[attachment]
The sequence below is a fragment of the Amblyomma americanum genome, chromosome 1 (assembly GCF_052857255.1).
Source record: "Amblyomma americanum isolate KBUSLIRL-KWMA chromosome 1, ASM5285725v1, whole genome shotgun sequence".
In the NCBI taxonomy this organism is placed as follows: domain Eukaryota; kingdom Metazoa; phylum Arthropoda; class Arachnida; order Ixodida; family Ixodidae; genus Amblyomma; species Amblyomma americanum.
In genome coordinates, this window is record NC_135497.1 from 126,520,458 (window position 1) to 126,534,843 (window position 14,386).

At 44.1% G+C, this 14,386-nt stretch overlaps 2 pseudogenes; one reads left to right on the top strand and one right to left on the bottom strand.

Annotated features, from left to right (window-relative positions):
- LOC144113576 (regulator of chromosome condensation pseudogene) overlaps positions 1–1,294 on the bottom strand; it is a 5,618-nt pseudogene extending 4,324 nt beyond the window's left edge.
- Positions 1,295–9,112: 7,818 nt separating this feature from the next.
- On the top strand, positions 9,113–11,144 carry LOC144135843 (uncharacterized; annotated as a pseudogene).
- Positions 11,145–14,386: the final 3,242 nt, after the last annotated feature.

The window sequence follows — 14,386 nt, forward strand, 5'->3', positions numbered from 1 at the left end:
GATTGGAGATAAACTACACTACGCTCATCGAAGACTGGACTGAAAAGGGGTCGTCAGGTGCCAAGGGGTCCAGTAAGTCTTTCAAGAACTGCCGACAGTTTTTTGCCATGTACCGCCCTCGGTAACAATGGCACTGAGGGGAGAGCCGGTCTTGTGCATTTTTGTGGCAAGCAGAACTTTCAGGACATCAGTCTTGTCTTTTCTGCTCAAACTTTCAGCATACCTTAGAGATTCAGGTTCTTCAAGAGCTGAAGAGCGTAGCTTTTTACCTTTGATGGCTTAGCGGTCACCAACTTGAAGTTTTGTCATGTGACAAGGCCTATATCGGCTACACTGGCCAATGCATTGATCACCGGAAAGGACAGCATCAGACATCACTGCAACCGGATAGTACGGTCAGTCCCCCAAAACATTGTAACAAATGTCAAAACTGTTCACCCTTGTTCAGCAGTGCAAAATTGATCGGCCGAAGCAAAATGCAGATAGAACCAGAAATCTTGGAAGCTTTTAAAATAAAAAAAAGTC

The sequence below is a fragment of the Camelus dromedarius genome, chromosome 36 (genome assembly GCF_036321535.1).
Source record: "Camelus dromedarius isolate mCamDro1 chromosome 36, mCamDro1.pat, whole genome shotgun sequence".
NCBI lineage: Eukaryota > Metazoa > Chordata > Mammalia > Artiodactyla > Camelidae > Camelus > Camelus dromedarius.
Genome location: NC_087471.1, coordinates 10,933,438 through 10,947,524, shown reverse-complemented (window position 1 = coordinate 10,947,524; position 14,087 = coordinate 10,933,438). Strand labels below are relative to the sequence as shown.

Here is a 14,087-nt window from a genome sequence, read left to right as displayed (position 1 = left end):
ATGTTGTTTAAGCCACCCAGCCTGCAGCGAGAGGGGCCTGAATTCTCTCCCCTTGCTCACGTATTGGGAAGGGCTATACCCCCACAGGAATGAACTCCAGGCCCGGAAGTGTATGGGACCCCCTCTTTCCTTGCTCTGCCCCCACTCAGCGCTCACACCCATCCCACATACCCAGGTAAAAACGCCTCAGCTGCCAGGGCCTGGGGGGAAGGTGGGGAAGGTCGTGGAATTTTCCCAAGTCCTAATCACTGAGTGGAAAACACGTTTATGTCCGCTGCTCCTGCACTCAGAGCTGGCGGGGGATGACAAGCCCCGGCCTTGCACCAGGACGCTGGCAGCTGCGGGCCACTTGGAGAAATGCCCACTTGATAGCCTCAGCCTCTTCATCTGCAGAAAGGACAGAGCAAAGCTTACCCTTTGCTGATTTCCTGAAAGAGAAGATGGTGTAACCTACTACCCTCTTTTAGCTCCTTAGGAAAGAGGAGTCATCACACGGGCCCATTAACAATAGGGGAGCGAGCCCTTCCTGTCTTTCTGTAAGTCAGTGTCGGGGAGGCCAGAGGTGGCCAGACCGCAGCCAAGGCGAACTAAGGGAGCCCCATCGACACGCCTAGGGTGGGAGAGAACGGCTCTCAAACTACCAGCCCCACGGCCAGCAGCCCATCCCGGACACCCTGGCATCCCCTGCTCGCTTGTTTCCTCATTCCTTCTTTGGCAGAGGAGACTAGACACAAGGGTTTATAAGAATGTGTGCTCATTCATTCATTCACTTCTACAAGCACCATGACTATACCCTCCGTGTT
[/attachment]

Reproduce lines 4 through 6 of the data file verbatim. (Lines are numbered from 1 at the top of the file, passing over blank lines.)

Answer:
In genome coordinates, this window is record NC_135497.1 from 126,520,458 (window position 1) to 126,534,843 (window position 14,386).

At 44.1% G+C, this 14,386-nt stretch overlaps 2 pseudogenes; one reads left to right on the top strand and one right to left on the bottom strand.

Annotated features, from left to right (window-relative positions):